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Homocysteine and renal disease.
Semin Thromb Hemost 2000; 26(3):313-24ST

Abstract

Hyperhomocysteinemia refers to an elevated circulating level of the sulfur-containing amino acid homocysteine and has been shown to be a risk factor for vascular disease in the general population. In patients with renal failure, hyperhomocysteinemia is a common feature. The underlying pathophysiological mechanism for this phenomenon is unknown. Proposed mechanisms include reduced renal elimination of homocysteine and impaired nonrenal disposal, possibly because of inhibition of crucial enzymes in the methionine-homocysteine metabolism by the uremic milieu. Absolute or relative deficiencies of folate, vitamin B6, or vitamin B12 may also play a role. Several case-control and prospective studies have now indicated that hyperhomocystenemia is an independent risk factor for atherothrombotic disease in patients with predialysis and end-stage renal disease. In renal patients, plasma homocysteine concentration can be reduced by administration of folic acid in doses ranging from 1 to 15 mg per day. In more than 50% of the cases, however, the homocysteine concentration remains above 15 micromol/L. The effects of vitamin B12 or vitamin B6 are unclear. Large intervention trials are now needed to establish whether homocysteine-lowering therapy will reduce atherothrombotic events in patients with renal failure. These studies are now planned or are ongoing.

Authors+Show Affiliations

Department of Internal Medicine, University Hospital and Institute for Cardiovascular Research, Vrije Universiteit, Amsterdam, The Netherlands.No affiliation info available

Pub Type(s)

Journal Article
Review

Language

eng

PubMed ID

11011849

Citation

van Guldener, C, and K Robinson. "Homocysteine and Renal Disease." Seminars in Thrombosis and Hemostasis, vol. 26, no. 3, 2000, pp. 313-24.
van Guldener C, Robinson K. Homocysteine and renal disease. Semin Thromb Hemost. 2000;26(3):313-24.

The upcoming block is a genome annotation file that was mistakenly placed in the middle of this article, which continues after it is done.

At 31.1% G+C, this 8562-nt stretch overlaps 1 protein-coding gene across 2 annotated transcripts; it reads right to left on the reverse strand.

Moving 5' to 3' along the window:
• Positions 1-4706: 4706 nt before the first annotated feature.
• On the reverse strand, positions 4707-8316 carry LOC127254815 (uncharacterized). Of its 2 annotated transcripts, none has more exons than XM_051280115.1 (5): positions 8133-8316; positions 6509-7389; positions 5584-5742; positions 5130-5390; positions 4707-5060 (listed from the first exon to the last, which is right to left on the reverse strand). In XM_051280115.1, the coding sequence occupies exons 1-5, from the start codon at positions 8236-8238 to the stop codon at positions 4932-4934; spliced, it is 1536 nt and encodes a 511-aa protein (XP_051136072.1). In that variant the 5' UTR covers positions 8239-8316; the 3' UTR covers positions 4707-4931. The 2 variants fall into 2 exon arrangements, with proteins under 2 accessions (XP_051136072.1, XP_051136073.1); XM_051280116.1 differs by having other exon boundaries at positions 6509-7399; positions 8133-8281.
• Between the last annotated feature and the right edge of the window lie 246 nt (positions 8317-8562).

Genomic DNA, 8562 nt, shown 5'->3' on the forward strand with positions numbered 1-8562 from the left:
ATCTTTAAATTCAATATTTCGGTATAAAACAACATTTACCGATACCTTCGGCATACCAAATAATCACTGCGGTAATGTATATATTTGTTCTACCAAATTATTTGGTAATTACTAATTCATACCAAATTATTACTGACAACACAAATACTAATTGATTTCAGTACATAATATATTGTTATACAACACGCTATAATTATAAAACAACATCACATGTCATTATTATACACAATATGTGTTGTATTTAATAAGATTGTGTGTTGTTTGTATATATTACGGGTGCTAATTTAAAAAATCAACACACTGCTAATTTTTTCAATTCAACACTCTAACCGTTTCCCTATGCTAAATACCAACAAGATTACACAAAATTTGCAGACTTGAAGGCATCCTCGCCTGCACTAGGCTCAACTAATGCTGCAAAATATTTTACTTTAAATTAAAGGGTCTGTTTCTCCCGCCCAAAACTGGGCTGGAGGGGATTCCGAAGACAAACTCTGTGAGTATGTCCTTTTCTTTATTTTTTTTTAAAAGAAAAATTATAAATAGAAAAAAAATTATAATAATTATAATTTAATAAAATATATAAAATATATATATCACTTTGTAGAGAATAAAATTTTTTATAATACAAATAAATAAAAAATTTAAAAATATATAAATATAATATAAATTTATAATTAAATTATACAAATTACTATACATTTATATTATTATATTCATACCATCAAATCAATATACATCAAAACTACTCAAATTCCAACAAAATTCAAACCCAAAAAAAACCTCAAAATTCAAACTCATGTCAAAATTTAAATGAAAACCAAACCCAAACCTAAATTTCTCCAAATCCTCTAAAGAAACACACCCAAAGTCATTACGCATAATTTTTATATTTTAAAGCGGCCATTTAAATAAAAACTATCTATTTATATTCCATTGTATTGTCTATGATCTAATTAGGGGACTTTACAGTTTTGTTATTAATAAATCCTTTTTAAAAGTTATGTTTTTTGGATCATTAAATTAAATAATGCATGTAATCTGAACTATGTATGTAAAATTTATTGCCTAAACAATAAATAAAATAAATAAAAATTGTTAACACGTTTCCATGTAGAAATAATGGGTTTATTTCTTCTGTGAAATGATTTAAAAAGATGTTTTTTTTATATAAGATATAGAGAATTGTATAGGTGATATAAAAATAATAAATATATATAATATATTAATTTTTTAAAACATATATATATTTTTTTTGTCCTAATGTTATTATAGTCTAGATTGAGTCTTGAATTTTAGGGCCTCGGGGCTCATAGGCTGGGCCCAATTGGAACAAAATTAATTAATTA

van Guldener, C., & Robinson, K. (2000). Homocysteine and renal disease. Seminars in Thrombosis and Hemostasis, 26(3), pp. 313-24.
van Guldener C, Robinson K. Homocysteine and Renal Disease. Semin Thromb Hemost. 2000;26(3):313-24. PubMed PMID: 11011849.
* Article titles in AMA citation format should be in sentence-case
TY - JOUR T1 - Homocysteine and renal disease. AU - van Guldener,C, AU - Robinson,K, PY - 2000/9/30/pubmed PY - 2001/3/3/medline PY - 2000/9/30/entrez SP - 313 EP - 24 JF - Seminars in thrombosis and hemostasis JO - Semin. Thromb. Hemost. VL - 26 IS - 3 N2 - Hyperhomocysteinemia refers to an elevated circulating level of the sulfur-containing amino acid homocysteine and has been shown to be a risk factor for vascular disease in the general population. In patients with renal failure, hyperhomocysteinemia is a common feature. The underlying pathophysiological mechanism for this phenomenon is unknown. Proposed mechanisms include reduced renal elimination of homocysteine and impaired nonrenal disposal, possibly because of inhibition of crucial enzymes in the methionine-homocysteine metabolism by the uremic milieu. Absolute or relative deficiencies of folate, vitamin B6, or vitamin B12 may also play a role. Several case-control and prospective studies have now indicated that hyperhomocystenemia is an independent risk factor for atherothrombotic disease in patients with predialysis and end-stage renal disease. In renal patients, plasma homocysteine concentration can be reduced by administration of folic acid in doses ranging from 1 to 15 mg per day. In more than 50% of the cases, however, the homocysteine concentration remains above 15 micromol/L. The effects of vitamin B12 or vitamin B6 are unclear. Large intervention trials are now needed to establish whether homocysteine-lowering therapy will reduce atherothrombotic events in patients with renal failure. These studies are now planned or are ongoing. SN - 0094-6176 UR - https://www.unboundmedicine.com/medline/citation/11011849/Homocysteine_and_renal_disease_ L2 - http://www.thieme-connect.com/DOI/DOI?10.1055/s-2000-8407 DB - PRIME DP - Unbound Medicine ER -